If you see a middle-aged woman in the store fighting back tears while looking at fruit snacks, chances are she is the mom of a senior.
If you see a mom posting throwback pictures of her kid not only on Thursdays but every day, chances are she is the mom of a senior.
If you see a young-for-her-age and very-slender-after-three-kids woman pleading, begging, and cajoling teenagers to finish high school strong, that’s me, their teacher.
Seriously, it’s that time of year when we are all reminded that time goes fast. And the older you are, the faster it goes (unless you’re in my 4th block class in which case the second hand moves oh so slowly). One day these kids are going to kindergarten, and the next day they are throwing their hat in the air at high school graduation with their parents wondering what just happened.
While January is the traditional time of year to set goals, I think May tends to be a better time to think about goals pertaining to our kids because at this time of the year parents tend to realize how fast time moves. Here are a couple of resources to help you be more intentional about the days you have left with your kids.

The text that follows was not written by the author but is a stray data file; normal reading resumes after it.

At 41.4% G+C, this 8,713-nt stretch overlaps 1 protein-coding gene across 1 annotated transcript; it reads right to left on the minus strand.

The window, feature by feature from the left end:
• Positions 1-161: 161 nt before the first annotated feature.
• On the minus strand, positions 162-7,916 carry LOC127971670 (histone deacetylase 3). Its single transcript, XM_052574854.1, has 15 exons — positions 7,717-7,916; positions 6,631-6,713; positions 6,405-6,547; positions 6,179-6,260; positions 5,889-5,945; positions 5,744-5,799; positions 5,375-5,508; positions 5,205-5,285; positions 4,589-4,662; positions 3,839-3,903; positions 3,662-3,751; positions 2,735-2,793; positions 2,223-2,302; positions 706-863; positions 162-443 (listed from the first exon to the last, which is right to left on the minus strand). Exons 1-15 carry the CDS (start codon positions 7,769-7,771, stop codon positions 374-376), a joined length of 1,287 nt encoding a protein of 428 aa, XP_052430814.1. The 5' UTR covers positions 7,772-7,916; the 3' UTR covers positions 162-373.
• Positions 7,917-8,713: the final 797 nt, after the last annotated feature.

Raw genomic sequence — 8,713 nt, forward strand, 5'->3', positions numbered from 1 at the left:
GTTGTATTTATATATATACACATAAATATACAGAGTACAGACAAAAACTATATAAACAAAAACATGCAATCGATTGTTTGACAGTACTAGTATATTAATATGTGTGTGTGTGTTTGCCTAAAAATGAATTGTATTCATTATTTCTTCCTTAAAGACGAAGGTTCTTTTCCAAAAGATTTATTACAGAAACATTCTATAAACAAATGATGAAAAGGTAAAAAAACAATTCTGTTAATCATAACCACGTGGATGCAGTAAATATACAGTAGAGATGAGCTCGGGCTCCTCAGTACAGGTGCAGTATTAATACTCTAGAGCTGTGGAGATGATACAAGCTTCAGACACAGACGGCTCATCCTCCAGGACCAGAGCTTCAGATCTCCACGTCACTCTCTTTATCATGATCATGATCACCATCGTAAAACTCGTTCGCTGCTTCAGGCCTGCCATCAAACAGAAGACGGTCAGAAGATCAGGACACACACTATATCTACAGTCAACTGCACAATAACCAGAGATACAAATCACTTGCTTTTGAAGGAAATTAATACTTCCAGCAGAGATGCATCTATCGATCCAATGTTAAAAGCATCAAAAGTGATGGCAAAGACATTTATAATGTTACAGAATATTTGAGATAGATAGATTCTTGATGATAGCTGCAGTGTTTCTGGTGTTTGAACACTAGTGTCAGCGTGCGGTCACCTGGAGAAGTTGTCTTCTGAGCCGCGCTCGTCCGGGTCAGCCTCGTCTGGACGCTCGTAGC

The Legacy app – literally count down the days you have until your child graduates from high school. Set up a different countdown for each child or countdown other important dates like the start of the 2014 Alabama football season or the end of the 2014 school year (these are completely hypothetical examples of course).
7000 Days – a website devoted to living the 7000 days you have from crib to college intentionally. I especially love the 7000 Days timeline.
The Barber Five Year Plan – just some thoughts and a timeline jotted down in my notebook now that we are somewhat (emphasize somewhat) trying with our youngest daughter This plan emphasizes a different area for growth each year with readings, activities, and mentoring. Maybe when I finish grading all of my AP essays next week, I can work on getting this in a formal document to share. (Sorry Bethany and Brandon that you missed out on this – just add it to the list of things to tell your therapist about how your parents wronged you).
If you are a grandparent, older adult, or teacher, remember you have limited time also. While you may not have a child living in your house, you can be intentional with young people. My mother-in-law listens to kids read at an elementary school on a regular basis, a friend of mine weekly disciples younger girls, and my husband is about to start community coaching at my high school. The options for you to be present and be intentional with the next generation are limitless, but we must use our time wisely.
Who is one Generation Y student whom I can intentional invest in this week?